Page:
The change: In November of 2018, an amendment to the reporting rules in the Personal Information Protection and Electronic Documents Act (PIPEDA), came into effect. The changes bring in a new requirement for organizations that gather personal information to report a breach of a security safeguard if it is reasonable to assume that there is a real risk of significant harm to the affected individual(s). The report must be made to the Office of the Privacy Commissioner of Canada (OPC). It also creates liability in both instances when a report is not provided or when security safeguards have not been established. This reporting obligation is applicable to all organizations covered by PIPEDA, including small businesses, as is the obligation to keep records of breaches.
What’s a Breach? A breach of a security safeguard is defined as “the loss of, unauthorized access to or unauthorized disclosure of personal information resulting from a breach of an organization’s security safeguards that are referred to in clause 4.7 of Schedule 1 of PIPEDA, or from a failure to establish those safeguards.”
What Constitutes a Real Risk of Harm? A real risk of significant harm includes: bodily harm, humiliation, damages to reputation, financial loss, identity theft, and loss of employment or professional opportunities. Factors taken into account for this risk are the sensitivity of information and the likelihood of misuse of the affected personal information.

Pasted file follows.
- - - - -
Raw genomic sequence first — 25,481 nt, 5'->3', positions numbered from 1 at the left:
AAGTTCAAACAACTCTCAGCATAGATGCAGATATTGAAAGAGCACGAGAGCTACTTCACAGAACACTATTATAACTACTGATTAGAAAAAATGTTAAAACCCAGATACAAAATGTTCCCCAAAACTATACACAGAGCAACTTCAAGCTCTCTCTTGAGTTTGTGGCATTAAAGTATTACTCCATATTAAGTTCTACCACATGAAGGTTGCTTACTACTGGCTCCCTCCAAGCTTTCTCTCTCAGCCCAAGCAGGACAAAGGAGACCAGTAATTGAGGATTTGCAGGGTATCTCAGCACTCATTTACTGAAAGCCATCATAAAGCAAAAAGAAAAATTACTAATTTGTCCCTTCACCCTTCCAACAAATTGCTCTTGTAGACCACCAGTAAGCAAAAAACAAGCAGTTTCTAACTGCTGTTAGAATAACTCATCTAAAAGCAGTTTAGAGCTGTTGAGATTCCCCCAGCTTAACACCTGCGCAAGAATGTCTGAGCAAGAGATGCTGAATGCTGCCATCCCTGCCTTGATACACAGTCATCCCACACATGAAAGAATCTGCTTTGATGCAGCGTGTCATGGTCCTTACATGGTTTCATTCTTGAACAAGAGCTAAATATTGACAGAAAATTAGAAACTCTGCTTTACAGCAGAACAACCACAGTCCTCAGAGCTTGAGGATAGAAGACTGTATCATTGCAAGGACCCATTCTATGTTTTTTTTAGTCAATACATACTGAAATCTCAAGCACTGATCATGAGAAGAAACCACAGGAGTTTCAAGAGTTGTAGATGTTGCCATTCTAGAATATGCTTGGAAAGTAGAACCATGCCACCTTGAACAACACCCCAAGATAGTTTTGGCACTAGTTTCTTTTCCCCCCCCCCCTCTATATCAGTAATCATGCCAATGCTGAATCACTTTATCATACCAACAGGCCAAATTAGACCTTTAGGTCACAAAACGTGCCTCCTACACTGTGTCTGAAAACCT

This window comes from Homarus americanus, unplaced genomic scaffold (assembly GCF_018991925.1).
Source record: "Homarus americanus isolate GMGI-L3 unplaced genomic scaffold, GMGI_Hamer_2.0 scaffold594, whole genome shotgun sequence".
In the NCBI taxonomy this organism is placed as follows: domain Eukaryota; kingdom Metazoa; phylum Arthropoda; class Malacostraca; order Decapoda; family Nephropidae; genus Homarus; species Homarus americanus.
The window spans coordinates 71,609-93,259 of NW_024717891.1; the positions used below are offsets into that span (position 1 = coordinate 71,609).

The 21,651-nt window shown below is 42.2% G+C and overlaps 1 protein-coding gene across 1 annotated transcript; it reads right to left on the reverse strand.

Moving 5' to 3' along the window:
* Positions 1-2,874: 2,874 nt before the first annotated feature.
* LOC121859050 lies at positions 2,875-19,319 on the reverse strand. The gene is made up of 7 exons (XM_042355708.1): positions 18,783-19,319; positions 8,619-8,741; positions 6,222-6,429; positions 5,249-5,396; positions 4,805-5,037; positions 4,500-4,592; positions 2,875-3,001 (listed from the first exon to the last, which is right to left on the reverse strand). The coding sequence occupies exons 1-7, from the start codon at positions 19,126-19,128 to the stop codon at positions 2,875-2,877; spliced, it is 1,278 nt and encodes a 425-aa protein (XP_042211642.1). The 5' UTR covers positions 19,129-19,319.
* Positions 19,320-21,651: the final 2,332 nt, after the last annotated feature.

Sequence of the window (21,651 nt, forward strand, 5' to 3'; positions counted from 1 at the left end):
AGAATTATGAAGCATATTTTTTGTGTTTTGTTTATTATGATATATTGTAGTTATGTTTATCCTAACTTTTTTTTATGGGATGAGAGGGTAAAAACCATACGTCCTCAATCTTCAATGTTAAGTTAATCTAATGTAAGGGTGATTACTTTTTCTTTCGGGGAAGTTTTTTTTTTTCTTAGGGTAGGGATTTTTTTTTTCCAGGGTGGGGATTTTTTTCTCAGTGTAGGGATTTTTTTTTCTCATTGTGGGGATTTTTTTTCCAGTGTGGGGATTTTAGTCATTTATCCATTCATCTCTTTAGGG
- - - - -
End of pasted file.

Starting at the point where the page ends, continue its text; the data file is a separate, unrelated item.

Third-Party Information Processing: Where more than one organization is involved, the duty to report falls upon the organization that was in control of the information. The term “control” is not defined, however it appears that where a breach occurs during the transfer of information to a third party for processing, the organization that had the information remains in “control” and responsible for that information. If a breach occurs while with the third-party processor, the report would still be from the initiating organization, unless there are contractual provisions that stipulate otherwise.
The Report & Record: A form of report may be obtained on the OPC website. Whether reported or not, a record must be kept by the organization and retained for at least two years. Each record should include the date of the breach, a description of the breach and circumstances, the nature of information involved in the breach, and whether or not the breach was reported to the Privacy Commissioner and/or individuals affected. The report must include sufficient detail to allow for the OPC to assess whether the organization is in compliance with the required security safeguards as well as whether the organization has appropriately used the substantial harm standard.
Get Some Help. If your business has experienced a breach of a security safeguard, get some help in assessing the risk of significant harm, and then determining how best to notify those impacted. As always, Barriston is here to help deliver peace of mind.
Joanne McPhail and Brock Withey